Review: Pharmacogenetic aspects of the effect of cytochrome P450 polymorphisms on serotonergic drug metabolism, response, interactions, and adverse effects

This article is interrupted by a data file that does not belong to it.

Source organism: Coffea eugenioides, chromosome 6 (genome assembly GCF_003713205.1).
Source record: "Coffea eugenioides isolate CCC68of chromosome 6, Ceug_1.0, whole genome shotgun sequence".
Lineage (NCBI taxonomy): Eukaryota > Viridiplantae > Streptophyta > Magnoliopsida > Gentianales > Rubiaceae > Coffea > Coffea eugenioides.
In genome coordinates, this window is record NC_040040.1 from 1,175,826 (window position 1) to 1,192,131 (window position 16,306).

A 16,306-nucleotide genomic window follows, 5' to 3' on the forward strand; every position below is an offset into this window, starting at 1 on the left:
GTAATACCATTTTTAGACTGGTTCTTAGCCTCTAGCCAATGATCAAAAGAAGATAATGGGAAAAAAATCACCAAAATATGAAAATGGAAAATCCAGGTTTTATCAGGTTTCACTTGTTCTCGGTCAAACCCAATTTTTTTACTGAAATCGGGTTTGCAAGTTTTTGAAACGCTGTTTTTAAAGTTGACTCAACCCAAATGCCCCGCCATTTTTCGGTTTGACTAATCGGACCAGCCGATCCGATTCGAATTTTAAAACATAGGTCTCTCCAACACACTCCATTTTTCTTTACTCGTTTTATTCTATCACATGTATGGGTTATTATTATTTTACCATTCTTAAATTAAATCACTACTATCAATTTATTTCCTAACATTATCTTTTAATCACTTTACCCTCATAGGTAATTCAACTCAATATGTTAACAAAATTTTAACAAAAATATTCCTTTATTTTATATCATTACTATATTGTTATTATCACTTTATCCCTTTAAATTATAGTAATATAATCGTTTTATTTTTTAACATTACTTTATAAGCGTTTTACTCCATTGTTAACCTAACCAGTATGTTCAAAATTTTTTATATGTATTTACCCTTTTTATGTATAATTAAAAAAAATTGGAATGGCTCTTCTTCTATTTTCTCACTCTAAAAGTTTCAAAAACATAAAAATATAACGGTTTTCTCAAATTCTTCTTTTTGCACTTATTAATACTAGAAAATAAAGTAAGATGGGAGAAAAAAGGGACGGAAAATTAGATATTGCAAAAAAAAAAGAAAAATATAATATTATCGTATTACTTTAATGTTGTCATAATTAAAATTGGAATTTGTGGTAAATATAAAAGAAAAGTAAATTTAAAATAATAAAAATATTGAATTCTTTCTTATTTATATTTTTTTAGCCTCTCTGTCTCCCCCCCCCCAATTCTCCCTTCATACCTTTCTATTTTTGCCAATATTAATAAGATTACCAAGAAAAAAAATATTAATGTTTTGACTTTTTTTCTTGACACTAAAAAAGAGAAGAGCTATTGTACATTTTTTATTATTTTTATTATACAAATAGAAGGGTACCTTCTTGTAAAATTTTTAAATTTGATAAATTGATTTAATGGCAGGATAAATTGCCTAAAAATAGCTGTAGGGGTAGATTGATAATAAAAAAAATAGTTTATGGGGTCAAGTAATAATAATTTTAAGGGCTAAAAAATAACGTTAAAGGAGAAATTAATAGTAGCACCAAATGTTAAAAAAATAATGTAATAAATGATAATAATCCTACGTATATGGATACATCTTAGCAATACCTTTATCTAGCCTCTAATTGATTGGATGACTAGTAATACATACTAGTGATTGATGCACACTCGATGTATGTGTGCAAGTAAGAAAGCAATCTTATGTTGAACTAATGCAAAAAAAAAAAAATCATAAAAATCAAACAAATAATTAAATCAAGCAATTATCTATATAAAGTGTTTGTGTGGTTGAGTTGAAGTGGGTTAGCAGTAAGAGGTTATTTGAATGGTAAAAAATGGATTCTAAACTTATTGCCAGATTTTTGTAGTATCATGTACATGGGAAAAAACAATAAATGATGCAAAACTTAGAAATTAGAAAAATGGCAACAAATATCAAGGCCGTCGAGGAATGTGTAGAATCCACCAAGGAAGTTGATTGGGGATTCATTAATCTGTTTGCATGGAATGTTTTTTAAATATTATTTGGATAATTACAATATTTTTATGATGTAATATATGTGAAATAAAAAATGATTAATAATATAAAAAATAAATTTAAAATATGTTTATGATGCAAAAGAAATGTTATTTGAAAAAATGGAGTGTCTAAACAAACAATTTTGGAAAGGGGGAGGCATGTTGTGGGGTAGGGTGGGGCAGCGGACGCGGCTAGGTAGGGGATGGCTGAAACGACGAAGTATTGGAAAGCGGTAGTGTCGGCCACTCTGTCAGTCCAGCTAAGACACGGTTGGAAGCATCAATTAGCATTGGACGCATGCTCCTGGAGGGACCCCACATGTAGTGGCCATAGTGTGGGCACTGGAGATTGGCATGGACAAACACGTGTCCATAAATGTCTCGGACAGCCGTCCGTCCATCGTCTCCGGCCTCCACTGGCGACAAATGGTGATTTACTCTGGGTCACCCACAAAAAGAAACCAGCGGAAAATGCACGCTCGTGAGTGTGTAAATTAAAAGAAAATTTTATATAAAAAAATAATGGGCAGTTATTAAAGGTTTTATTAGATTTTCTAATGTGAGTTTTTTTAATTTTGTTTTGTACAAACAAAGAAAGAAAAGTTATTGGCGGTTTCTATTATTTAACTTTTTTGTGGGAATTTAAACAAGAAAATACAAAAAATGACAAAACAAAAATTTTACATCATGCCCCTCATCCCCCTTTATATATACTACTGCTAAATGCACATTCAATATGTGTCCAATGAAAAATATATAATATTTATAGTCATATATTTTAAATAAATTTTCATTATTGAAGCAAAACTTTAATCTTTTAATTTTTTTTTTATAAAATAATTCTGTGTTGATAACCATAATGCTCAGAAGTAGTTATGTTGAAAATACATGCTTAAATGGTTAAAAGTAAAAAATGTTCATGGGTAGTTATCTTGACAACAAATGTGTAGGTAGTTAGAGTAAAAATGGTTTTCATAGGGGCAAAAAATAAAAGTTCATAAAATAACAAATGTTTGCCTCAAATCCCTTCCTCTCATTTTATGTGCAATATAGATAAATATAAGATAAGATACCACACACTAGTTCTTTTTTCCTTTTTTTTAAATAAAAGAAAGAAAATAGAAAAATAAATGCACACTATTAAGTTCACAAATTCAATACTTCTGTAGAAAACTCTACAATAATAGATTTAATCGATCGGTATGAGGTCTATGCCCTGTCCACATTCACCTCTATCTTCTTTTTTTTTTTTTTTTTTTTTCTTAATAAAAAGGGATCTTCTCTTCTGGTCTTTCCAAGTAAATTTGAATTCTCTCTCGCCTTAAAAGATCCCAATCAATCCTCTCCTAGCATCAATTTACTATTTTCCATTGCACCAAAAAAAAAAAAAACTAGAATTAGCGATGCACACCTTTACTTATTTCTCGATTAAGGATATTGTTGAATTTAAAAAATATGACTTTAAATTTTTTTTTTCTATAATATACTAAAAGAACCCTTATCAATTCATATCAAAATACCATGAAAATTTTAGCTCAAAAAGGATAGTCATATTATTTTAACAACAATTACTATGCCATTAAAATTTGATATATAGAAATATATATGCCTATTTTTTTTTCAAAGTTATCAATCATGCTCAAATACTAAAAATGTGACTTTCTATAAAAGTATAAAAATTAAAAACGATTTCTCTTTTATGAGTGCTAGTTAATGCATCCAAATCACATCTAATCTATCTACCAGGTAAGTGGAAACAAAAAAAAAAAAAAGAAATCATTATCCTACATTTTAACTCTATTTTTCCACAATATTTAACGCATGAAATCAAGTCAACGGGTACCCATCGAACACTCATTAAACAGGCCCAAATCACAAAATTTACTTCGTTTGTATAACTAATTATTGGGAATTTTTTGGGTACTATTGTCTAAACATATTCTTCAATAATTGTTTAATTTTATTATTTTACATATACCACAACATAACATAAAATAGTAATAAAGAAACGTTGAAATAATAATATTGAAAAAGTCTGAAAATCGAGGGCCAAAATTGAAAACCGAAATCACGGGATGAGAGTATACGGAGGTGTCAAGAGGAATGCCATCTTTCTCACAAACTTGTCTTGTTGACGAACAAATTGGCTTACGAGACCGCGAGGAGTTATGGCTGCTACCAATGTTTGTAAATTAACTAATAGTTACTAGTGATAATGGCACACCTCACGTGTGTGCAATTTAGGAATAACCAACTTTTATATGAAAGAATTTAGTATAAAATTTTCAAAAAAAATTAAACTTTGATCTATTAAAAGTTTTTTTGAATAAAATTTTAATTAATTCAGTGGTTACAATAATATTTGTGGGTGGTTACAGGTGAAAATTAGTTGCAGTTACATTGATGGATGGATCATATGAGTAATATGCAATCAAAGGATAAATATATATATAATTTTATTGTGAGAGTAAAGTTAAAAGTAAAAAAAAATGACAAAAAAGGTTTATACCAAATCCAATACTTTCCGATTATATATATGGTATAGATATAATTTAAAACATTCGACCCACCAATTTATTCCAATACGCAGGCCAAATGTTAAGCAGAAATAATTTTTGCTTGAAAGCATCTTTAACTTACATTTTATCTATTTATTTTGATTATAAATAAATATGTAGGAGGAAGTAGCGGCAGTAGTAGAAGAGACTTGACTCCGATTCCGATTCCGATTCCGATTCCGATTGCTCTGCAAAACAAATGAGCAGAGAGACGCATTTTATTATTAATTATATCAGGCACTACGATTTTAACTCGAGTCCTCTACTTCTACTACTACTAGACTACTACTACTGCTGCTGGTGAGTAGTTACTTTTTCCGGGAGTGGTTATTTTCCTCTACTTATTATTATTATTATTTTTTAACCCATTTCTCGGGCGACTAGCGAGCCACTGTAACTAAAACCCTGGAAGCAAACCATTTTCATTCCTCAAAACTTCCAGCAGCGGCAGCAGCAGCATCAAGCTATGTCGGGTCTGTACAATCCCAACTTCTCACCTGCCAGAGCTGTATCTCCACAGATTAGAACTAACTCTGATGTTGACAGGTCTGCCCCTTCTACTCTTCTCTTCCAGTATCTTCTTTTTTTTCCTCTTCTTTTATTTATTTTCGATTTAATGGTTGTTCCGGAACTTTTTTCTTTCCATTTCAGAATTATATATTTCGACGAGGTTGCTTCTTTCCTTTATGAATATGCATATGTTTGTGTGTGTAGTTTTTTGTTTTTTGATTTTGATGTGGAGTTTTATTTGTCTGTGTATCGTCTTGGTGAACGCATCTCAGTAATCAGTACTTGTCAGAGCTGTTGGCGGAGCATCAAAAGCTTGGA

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The field of pharmacogenetics contains a wealth of potential for the enhancement of clinical practice by providing a more effective match between patient and drug, consequently reducing the probability of an adverse drug reaction. Although a relatively novel concept in the forensic context, pharmacogenetics has the capability to assist in the interpretation of drug related deaths, particularly in unintentional drug poisonings where the cause of death remains unclear. However, the complex pharmacology of the drugs when subjected to genetic variations in metabolism makes interpretation of the expected response and adverse events difficult. Many possess multiple metabolic pathways, narrow therapeutic indices and active metabolites or enantiomers which may be eliminated via different pathways to the parent drug. A number of these drugs, which are metabolised primarily by the CYP450 system, are also associated with serotonin syndrome, or serotonin toxicity, especially when used concomitantly with other serotonin active drugs which rely on the same metabolic pathways for drug elimination. A comprehensive understanding of polymorphic drug metabolism and its expected outcomes is therefore essential when interpreting the involvement of drugs in adverse reactions. This review examines the genetically variable CYP450-mediated metabolism of a number of serotonin-active drugs that are often implicated in cases of serotonin toxicity, to assess the impact of pharmacogenetics on drug metabolism, response, interactions and adverse effects.